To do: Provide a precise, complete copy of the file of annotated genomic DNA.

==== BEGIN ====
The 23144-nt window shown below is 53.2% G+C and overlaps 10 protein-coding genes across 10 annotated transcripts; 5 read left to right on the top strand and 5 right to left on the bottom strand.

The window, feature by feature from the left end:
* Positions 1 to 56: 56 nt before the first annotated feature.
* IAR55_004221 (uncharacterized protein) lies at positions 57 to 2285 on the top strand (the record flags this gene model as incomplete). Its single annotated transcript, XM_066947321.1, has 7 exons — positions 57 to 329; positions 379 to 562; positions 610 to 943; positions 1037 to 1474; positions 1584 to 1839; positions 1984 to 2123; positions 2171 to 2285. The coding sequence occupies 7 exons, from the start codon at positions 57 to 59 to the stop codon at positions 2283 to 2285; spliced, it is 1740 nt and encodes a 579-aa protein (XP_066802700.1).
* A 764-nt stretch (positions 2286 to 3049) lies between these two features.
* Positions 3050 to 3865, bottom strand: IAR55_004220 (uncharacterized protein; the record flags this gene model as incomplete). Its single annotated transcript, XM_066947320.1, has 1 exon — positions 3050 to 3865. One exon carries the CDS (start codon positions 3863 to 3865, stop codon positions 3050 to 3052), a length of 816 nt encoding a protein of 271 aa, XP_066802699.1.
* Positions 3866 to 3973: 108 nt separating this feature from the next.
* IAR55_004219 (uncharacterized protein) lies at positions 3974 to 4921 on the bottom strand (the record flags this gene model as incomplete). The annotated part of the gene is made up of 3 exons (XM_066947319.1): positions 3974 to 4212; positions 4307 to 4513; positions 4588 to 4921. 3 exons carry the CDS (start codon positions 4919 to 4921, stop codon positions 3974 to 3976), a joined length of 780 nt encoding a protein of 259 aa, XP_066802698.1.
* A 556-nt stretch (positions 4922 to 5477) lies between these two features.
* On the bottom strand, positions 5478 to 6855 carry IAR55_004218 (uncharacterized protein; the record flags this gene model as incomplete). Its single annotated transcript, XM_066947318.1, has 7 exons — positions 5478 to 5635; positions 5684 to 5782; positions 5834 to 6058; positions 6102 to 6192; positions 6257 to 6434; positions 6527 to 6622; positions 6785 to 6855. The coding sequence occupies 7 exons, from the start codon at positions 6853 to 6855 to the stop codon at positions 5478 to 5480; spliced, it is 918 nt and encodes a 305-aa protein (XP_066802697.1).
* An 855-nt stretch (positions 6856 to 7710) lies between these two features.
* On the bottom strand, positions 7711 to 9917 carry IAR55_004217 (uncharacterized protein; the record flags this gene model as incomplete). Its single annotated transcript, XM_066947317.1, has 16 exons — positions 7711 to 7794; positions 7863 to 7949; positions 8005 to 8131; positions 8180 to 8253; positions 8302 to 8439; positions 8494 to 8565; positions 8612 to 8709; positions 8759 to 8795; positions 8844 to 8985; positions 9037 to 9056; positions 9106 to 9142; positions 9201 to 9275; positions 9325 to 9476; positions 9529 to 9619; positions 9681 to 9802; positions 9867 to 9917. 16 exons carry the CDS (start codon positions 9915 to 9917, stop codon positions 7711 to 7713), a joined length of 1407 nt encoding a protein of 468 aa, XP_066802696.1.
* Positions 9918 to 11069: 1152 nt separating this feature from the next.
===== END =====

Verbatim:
The 23144-nt window shown below is 53.2% G+C and overlaps 10 protein-coding genes across 10 annotated transcripts; 5 read left to right on the top strand and 5 right to left on the bottom strand.

The window, feature by feature from the left end:
* Positions 1 to 56: 56 nt before the first annotated feature.
* IAR55_004221 (uncharacterized protein) lies at positions 57 to 2285 on the top strand (the record flags this gene model as incomplete). Its single annotated transcript, XM_066947321.1, has 7 exons — positions 57 to 329; positions 379 to 562; positions 610 to 943; positions 1037 to 1474; positions 1584 to 1839; positions 1984 to 2123; positions 2171 to 2285. The coding sequence occupies 7 exons, from the start codon at positions 57 to 59 to the stop codon at positions 2283 to 2285; spliced, it is 1740 nt and encodes a 579-aa protein (XP_066802700.1).
* A 764-nt stretch (positions 2286 to 3049) lies between these two features.
* Positions 3050 to 3865, bottom strand: IAR55_004220 (uncharacterized protein; the record flags this gene model as incomplete). Its single annotated transcript, XM_066947320.1, has 1 exon — positions 3050 to 3865. One exon carries the CDS (start codon positions 3863 to 3865, stop codon positions 3050 to 3052), a length of 816 nt encoding a protein of 271 aa, XP_066802699.1.
* Positions 3866 to 3973: 108 nt separating this feature from the next.
* IAR55_004219 (uncharacterized protein) lies at positions 3974 to 4921 on the bottom strand (the record flags this gene model as incomplete). The annotated part of the gene is made up of 3 exons (XM_066947319.1): positions 3974 to 4212; positions 4307 to 4513; positions 4588 to 4921. 3 exons carry the CDS (start codon positions 4919 to 4921, stop codon positions 3974 to 3976), a joined length of 780 nt encoding a protein of 259 aa, XP_066802698.1.
* A 556-nt stretch (positions 4922 to 5477) lies between these two features.
* On the bottom strand, positions 5478 to 6855 carry IAR55_004218 (uncharacterized protein; the record flags this gene model as incomplete). Its single annotated transcript, XM_066947318.1, has 7 exons — positions 5478 to 5635; positions 5684 to 5782; positions 5834 to 6058; positions 6102 to 6192; positions 6257 to 6434; positions 6527 to 6622; positions 6785 to 6855. The coding sequence occupies 7 exons, from the start codon at positions 6853 to 6855 to the stop codon at positions 5478 to 5480; spliced, it is 918 nt and encodes a 305-aa protein (XP_066802697.1).
* An 855-nt stretch (positions 6856 to 7710) lies between these two features.
* On the bottom strand, positions 7711 to 9917 carry IAR55_004217 (uncharacterized protein; the record flags this gene model as incomplete). Its single annotated transcript, XM_066947317.1, has 16 exons — positions 7711 to 7794; positions 7863 to 7949; positions 8005 to 8131; positions 8180 to 8253; positions 8302 to 8439; positions 8494 to 8565; positions 8612 to 8709; positions 8759 to 8795; positions 8844 to 8985; positions 9037 to 9056; positions 9106 to 9142; positions 9201 to 9275; positions 9325 to 9476; positions 9529 to 9619; positions 9681 to 9802; positions 9867 to 9917. 16 exons carry the CDS (start codon positions 9915 to 9917, stop codon positions 7711 to 7713), a joined length of 1407 nt encoding a protein of 468 aa, XP_066802696.1.
* Positions 9918 to 11069: 1152 nt separating this feature from the next.